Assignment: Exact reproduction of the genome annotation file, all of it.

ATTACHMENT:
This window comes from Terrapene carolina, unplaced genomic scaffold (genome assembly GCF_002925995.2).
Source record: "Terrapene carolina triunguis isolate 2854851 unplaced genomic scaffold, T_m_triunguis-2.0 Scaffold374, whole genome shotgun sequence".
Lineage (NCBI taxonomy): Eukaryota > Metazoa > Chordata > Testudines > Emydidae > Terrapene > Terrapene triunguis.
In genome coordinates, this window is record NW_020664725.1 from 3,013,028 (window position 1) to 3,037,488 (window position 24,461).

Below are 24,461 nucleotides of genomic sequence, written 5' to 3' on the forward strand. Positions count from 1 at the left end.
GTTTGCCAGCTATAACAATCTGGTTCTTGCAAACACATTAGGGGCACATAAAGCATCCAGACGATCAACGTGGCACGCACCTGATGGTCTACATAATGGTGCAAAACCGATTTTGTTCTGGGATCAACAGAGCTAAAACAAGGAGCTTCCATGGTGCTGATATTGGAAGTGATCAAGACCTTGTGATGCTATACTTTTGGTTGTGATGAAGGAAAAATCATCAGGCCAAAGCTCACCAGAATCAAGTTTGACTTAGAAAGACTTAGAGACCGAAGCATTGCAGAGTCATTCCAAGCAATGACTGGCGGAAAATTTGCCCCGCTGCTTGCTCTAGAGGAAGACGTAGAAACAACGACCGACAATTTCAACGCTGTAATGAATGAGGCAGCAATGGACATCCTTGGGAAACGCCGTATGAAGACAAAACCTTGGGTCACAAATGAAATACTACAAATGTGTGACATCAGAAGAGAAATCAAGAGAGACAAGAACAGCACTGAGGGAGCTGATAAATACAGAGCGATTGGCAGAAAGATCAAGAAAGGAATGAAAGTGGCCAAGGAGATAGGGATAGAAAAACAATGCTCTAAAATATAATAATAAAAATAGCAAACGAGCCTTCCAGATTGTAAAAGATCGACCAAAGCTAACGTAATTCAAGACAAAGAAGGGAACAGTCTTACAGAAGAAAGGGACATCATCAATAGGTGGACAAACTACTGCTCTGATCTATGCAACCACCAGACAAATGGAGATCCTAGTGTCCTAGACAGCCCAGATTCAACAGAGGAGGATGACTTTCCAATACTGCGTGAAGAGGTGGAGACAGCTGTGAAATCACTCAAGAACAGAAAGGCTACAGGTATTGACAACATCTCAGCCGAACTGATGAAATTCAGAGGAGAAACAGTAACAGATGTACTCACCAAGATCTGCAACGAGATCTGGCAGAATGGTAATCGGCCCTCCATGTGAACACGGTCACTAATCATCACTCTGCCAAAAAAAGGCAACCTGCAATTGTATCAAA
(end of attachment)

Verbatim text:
This window comes from Terrapene carolina, unplaced genomic scaffold (genome assembly GCF_002925995.2).
Source record: "Terrapene carolina triunguis isolate 2854851 unplaced genomic scaffold, T_m_triunguis-2.0 Scaffold374, whole genome shotgun sequence".
Lineage (NCBI taxonomy): Eukaryota > Metazoa > Chordata > Testudines > Emydidae > Terrapene > Terrapene triunguis.
In genome coordinates, this window is record NW_020664725.1 from 3,013,028 (window position 1) to 3,037,488 (window position 24,461).

Below are 24,461 nucleotides of genomic sequence, written 5' to 3' on the forward strand. Positions count from 1 at the left end.
GTTTGCCAGCTATAACAATCTGGTTCTTGCAAACACATTAGGGGCACATAAAGCATCCAGACGATCAACGTGGCACGCACCTGATGGTCTACATAATGGTGCAAAACCGATTTTGTTCTGGGATCAACAGAGCTAAAACAAGGAGCTTCCATGGTGCTGATATTGGAAGTGATCAAGACCTTGTGATGCTATACTTTTGGTTGTGATGAAGGAAAAATCATCAGGCCAAAGCTCACCAGAATCAAGTTTGACTTAGAAAGACTTAGAGACCGAAGCATTGCAGAGTCATTCCAAGCAATGACTGGCGGAAAATTTGCCCCGCTGCTTGCTCTAGAGGAAGACGTAGAAACAACGACCGACAATTTCAACGCTGTAATGAATGAGGCAGCAATGGACATCCTTGGGAAACGCCGTATGAAGACAAAACCTTGGGTCACAAATGAAATACTACAAATGTGTGACATCAGAAGAGAAATCAAGAGAGACAAGAACAGCACTGAGGGAGCTGATAAATACAGAGCGATTGGCAGAAAGATCAAGAAAGGAATGAAAGTGGCCAAGGAGATAGGGATAGAAAAACAATGCTCTAAAATATAATAATAAAAATAGCAAACGAGCCTTCCAGATTGTAAAAGATCGACCAAAGCTAACGTAATTCAAGACAAAGAAGGGAACAGTCTTACAGAAGAAAGGGACATCATCAATAGGTGGACAAACTACTGCTCTGATCTATGCAACCACCAGACAAATGGAGATCCTAGTGTCCTAGACAGCCCAGATTCAACAGAGGAGGATGACTTTCCAATACTGCGTGAAGAGGTGGAGACAGCTGTGAAATCACTCAAGAACAGAAAGGCTACAGGTATTGACAACATCTCAGCCGAACTGATGAAATTCAGAGGAGAAACAGTAACAGATGTACTCACCAAGATCTGCAACGAGATCTGGCAGAATGGTAATCGGCCCTCCATGTGAACACGGTCACTAATCATCACTCTGCCAAAAAAAGGCAACCTGCAATTGTATCAAA